With every new trend, interest goes up and down. Only strong trends keep developing and reach new levels of productivity – as generally described in the Gartner Hypecycle. One such trend is „data-driven journalism“. The term became very much talked about over the last years since its appearance in 2010, describing workflows for finding, checking and visualizing data for better (and deeper) reporting.
As this is early 2015 the question is what progress did this specialized form of journalism make in 2014?
While many successful businesses (i.e. Google) almost entirely rely on number crunching and other big companies have always been analysing their data in order to steer production, sales and profitability , newsrooms have always been a step behind.
Data-driven journalism (#ddj on Twitter) is now a way for media companies to catch up. The „umbrella term“ is not just about visually appealing analysis, essentially there are two drivers of change:
- Visualizing the connections or the developments over time, which makes it possible to compare situations. It’s all about using data as a „new point of view“ in an increasingly connected world. New visualization libraries have created many new options to do that. These libraries (most notably D3.js) are often free to use.
- New workflows in the newsrooms, to have data available in order to understand trends. In the past newsrooms would start the day doing research and publishing and would often simply start the same process again the next day – seldomly reusing information stored in databases.
So, in review of 2014, are there any outstanding examples of what is possible today?
What we are currently seeing is that some organizations like the New York Times, The Guardian, The Economist, The Washington Post to name but a few of the top players have set-up dedicated data desks and teams of journalists, coders and designers to use the power of data and visualization. Furthermore, there are a number of single data visualization creators pushing the state-of-the-art forward, one dataset at a time.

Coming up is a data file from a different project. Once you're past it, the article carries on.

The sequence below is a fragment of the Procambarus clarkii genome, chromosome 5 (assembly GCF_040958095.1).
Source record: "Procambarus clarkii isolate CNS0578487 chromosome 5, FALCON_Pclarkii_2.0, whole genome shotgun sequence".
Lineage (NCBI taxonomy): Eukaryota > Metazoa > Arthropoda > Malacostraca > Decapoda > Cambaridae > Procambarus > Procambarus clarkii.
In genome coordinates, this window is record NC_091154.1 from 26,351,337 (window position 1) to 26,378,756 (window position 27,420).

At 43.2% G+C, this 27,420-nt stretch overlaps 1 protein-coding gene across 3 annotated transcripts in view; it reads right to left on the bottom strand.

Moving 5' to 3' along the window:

Here are some of the best and most telling aggregations of data-driven journalism highlights in 2014 we thoroughly recommend:
- Ten significant Visualization Developments, July to December 2014
Andy Kirk, from Visualising Data, has put together an impressive collection of ddj & dataviz examples. What we love about his list, is that it covers a wide range of projects and examples, big and small, from teams or single creators, and different topics. It’s worth checking it out.
- Flowing Data: The best Data Visualization projects of 2014
Another great commented list of data projects in 2014 can be found on „Flowing Data“, edited by Nathan Yau. He focuses mainly on data visualization projects – but that doesn’t make it less interesting.
- New York Times: 2014 The Year in Interactive Storytelling
With one of the largest (and most experienced) teams for multimedia stories and data visualization the New York Times can publish an impressive range of projects just by itself. What we like a lot about this is the immersive style of storytelling in here.
- The Washington Post Graphics Blog
An equally interesting list of visualizations, text analytics, infographics and timelines can be found on a dedicated Tumblr, run by the graphics team of the Washington Post. We really like the idea of having a separate blog about their work, because you can easily browse through their works, easily comment on single pieces of work and quickly share them with others.
If you want to get a daily dose of visualization examples from around the world and multiple sources, the Dadaviz feed is a good destination. Scroll down the page to see examples, from complex to simply effective on daily basis, covering a wide variety of topics.
Do you have other examples from 2014 or in general that you consider worth sharing? Tell us and let us know why!